It wasn't until I was about 19 years-old and in college did I ever start thinking that I could actually be addicted to this stuff. My mouth (the corners of my lips, in particular) started to become very susceptible to various infections- mostly yeast infections. Pretty disgusting, I know. I've used every fungus/disinfectant cream known to man- sooner or later, they always come back- they still do. The first time I was diagnosed with my first yeast infection on my lips, I confided to my dermatologist that I suspected I had an addiction to lip balm that I thought probably contributed to my problem. I showed him my tube- and he told me to quit immediately. I thought, "Yeah, I can do that. I'll just quit". I didn't even get past the first day.
Well, since then I think I've tried to quit using Blistex maybe two or three times, always with the same results-- horribly swollen, blistered lips, infections in the corners of my mouth- not to mention the horrible cravings, anxiety and mental anguish that sometimes seem worse than the physical side-effects. Like I've said before, I've lived my life around my addiction. I can't think of a single important moment in these past 17 years when I didn't have my Blistex- when I met my husband, vacations, my wedding, you name it. I actually went through labor and the birth of my children with that stupid tube in my hand the whole time!! My husband is very understanding-- he has made many an emergency trip to the drug store to pick-up a new tube if I've run-out because I had been careless in keeping track of how much I've used (which, by the way is probably about 4-5 tubes in a month.)
It hasn't been until the past year that I've actually accepted the fact that I'm addicted to this product. I will always have the scars on my mouth (from recurring infections) that will be a reminder of my addiction. Very few people outside of close family and friends know about this- I've heard all the jokes and my mother begs me to quit practically every time I see her- but I don't know how. I don't know if I'm ready to, yet. I have a lot to handle just taking care of my two babies-- I don't think I can handle what I would have to go through.
I used to think that being addicted to Blistex was no big deal. At least it wasn't cigarettes or alcohol, right? But I think of how many times I've had to cancel plans I've had because I was too embarrassed to see people with my mouth infections- or have literally torn apart my house when my I've mis-placed my tube of chapstick- or that in the back of my mind I am constantly aware of my need for Blistex. Now I'm angry. I believe the Blistex company (as well as other lip balm companies) were and are well aware that their product is addictive, but will not put a warning on the label for such a possibility. These companies need to be responsible for ignoring this problem. This is a product that anyone can buy and use. In my case, being a child when my addiction began, this is most dangerous. The other day, I saw my husband's 5-year-old niece using the same exact brand of lip balm which I now need to use several times a day. I couldn't believe it. This needs to stop.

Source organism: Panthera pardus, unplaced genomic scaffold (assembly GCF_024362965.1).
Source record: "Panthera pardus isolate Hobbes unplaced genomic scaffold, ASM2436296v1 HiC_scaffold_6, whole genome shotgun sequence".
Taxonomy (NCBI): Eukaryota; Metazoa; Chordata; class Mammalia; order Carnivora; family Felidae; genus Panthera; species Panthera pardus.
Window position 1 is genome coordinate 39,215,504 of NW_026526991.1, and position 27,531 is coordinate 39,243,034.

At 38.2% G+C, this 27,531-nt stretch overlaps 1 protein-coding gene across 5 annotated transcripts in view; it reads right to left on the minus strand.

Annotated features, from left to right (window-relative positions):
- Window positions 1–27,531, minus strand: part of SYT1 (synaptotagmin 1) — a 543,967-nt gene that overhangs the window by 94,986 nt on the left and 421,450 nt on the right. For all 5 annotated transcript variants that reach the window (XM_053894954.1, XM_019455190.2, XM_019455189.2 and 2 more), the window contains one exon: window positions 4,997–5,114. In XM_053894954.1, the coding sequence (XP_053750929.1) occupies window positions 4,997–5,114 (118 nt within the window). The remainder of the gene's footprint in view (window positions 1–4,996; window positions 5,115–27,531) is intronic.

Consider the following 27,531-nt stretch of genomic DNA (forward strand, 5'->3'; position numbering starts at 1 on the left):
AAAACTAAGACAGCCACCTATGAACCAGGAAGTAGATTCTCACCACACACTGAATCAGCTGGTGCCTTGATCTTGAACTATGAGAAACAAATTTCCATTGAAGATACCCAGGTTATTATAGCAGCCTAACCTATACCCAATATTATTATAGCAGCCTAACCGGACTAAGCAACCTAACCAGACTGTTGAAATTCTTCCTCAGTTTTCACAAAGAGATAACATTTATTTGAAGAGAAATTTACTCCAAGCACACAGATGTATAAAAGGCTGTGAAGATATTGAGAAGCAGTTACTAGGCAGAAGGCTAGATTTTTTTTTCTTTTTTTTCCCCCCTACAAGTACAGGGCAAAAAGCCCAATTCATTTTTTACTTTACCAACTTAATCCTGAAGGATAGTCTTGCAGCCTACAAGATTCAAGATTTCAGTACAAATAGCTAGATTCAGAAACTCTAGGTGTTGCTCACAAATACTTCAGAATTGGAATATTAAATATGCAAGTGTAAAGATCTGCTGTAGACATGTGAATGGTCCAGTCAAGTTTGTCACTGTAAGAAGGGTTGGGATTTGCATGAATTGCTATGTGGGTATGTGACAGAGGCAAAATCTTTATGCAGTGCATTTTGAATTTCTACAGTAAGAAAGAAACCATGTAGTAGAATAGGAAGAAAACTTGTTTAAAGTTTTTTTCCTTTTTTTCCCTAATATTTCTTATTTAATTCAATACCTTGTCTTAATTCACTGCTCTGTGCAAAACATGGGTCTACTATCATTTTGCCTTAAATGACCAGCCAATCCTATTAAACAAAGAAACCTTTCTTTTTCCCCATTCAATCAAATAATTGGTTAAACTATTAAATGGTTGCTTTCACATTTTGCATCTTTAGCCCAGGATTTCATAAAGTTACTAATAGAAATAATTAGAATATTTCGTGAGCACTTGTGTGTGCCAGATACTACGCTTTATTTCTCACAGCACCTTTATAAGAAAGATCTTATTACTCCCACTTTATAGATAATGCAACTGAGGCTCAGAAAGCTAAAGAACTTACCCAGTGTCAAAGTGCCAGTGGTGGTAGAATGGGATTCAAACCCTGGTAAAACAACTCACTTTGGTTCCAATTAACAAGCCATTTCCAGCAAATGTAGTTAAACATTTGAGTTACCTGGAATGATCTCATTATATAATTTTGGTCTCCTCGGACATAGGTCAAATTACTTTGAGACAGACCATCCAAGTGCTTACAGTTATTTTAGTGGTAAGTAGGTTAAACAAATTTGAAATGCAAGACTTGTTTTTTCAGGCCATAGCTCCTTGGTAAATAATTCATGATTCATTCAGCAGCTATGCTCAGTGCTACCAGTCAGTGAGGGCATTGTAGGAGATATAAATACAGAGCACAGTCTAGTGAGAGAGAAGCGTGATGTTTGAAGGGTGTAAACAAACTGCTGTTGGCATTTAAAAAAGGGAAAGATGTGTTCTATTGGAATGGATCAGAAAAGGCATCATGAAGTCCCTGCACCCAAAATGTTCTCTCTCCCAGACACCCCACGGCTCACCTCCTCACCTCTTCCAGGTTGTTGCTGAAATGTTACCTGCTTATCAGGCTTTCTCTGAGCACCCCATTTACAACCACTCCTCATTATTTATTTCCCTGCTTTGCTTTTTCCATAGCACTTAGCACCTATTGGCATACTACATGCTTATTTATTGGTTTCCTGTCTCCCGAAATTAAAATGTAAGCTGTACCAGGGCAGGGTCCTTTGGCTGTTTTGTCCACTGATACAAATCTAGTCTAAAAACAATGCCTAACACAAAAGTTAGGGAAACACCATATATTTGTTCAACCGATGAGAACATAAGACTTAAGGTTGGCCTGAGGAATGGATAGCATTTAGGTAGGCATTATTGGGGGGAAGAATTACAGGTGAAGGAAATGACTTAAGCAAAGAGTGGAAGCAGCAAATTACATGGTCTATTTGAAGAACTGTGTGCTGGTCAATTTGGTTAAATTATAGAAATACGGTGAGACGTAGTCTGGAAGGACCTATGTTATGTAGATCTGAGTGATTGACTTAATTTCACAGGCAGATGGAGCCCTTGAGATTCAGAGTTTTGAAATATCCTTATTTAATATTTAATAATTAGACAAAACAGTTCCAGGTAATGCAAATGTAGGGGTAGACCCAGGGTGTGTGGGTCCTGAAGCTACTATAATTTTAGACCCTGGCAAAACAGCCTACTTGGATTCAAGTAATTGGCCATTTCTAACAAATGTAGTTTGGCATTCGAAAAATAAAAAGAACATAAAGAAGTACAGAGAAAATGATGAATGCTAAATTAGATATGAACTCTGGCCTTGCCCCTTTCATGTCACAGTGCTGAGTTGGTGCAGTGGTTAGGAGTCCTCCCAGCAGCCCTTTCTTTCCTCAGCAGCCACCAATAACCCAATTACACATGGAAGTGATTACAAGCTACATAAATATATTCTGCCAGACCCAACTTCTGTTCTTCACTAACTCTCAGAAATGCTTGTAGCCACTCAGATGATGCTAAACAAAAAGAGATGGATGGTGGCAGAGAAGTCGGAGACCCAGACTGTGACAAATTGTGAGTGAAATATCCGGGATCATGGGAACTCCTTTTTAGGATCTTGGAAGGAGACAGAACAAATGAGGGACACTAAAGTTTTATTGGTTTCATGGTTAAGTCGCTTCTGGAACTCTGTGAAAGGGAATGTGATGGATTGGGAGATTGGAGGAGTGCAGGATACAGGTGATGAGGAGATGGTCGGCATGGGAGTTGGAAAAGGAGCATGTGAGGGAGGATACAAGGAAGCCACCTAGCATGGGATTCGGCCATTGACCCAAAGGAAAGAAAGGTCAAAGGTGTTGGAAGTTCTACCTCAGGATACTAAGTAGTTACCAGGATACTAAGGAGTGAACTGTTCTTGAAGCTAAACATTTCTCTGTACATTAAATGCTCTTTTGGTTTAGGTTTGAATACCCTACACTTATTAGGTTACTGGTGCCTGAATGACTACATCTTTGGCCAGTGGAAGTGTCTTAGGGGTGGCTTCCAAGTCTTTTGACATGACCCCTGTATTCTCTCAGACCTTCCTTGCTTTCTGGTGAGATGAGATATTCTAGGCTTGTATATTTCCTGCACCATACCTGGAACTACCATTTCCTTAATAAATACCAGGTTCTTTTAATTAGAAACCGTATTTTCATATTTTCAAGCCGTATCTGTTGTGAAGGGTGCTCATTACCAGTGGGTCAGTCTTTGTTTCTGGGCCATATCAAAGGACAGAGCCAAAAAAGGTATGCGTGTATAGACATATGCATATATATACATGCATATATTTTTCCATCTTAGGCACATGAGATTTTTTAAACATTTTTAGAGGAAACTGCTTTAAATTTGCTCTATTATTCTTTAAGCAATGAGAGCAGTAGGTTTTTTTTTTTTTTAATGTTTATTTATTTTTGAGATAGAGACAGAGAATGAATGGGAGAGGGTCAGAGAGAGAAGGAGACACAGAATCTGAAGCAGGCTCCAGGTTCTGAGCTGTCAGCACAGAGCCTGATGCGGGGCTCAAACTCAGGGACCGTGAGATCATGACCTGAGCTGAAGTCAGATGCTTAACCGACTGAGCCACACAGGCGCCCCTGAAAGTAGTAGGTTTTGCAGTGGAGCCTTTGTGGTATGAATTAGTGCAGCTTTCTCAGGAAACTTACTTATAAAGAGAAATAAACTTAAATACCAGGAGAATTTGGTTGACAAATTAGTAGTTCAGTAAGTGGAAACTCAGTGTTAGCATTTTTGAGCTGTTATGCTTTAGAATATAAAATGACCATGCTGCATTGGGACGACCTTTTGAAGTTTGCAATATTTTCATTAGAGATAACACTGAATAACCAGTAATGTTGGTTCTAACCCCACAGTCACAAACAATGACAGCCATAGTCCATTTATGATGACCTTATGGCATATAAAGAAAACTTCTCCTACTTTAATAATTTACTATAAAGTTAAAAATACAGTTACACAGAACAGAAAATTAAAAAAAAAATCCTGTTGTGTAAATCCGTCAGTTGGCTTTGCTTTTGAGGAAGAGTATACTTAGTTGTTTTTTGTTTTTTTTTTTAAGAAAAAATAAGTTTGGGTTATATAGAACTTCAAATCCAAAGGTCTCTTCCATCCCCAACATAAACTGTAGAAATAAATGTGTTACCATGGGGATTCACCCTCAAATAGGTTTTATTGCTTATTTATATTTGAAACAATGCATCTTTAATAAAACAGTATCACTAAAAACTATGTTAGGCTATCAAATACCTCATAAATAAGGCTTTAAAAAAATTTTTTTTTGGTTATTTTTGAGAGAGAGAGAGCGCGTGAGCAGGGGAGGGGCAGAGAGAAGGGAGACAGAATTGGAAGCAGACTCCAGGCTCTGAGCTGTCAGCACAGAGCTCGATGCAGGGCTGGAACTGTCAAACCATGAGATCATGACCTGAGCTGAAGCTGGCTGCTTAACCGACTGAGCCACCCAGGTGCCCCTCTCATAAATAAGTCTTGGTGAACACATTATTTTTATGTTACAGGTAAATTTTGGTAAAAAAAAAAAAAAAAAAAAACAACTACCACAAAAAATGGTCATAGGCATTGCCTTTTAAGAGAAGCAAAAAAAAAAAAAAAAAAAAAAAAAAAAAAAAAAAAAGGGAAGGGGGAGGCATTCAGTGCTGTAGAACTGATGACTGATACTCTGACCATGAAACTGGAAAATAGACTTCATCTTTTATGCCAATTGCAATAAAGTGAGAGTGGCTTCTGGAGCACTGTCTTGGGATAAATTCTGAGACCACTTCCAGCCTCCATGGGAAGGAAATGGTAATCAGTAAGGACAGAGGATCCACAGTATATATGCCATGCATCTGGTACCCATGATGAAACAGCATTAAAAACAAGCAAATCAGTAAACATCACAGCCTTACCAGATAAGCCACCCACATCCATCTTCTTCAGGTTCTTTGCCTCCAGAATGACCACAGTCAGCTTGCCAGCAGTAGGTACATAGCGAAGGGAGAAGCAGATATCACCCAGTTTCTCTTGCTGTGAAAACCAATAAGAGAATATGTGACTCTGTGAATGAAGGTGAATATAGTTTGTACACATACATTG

I was pretty much at the end of my rope when I first found your website. Well, last weekend I went to a health-food store. There, I found an all-natural lip balm by the name of Chap-Mate. I read the ingredients- all natural. The only "medication" in it was tea-tree oil. I bought a natural peppermint flavored one (closest thing to my beloved Blistex). Well, it's been only 5 days and my mouth has not felt this great in YEARS!! Within literally hours, the redness and swelling disappeared! The cuts in the corners of my mouth healed- and funny- after many attempts of switching brands in order to try to quit-for the first time, I didn't crave Blistex!
I'm trying not to get my hopes up. I've tried quitting before only to go back after a week or two- but this time I really think I've found something good. I find that I don't need to use lip balm half as much as I did before. Hopefully in a few weeks I will be able to cut down even more. I realize that switching from an over-medicated brand of lip balm to an all-natural lip balm isn't exactly quitting, but I do feel that it is a step in the right direction. Chap-Mate is about a dollar more expensive than Blistex but worth it for me!!
Just thought I'd pass on the information. Maybe it could help someone else in the same situation. I'm starting to believe that there is a way to stop this crazy addiction.
Also, just a quick note to all of those "I Hate Lip-Balm Anonymous" people- This is not a joke- people really get addicted to this stuff. Just because you aren't personally experiencing the problem, doesn't mean it doesn't exist. I mean, hey- I've smoked before, experimented with drugs, and drink socially- yet, I have never ever come close to being addicted to these things. Yet I know that there are so many people that are and who go through torture everyday because of it. I also have heard of people addicted to sex and gambling and food- which is unimaginable! However, I am not so arrogant as to say these addictions don't exist just because I don't have any of them. I know this isn't the Jerry Springer website and I don't want to cause trouble but I do feel it necessary to tell these people to mind their own business. If reading this website amuses you- great. But please, if you feel compelled to write and enlighten us with your "infinite wisdom"- don't bother. Follow your own advise and "Get a life". If you aren't addicted to lip balm or don't know anyone who is- this website isn't intended for you, anyway.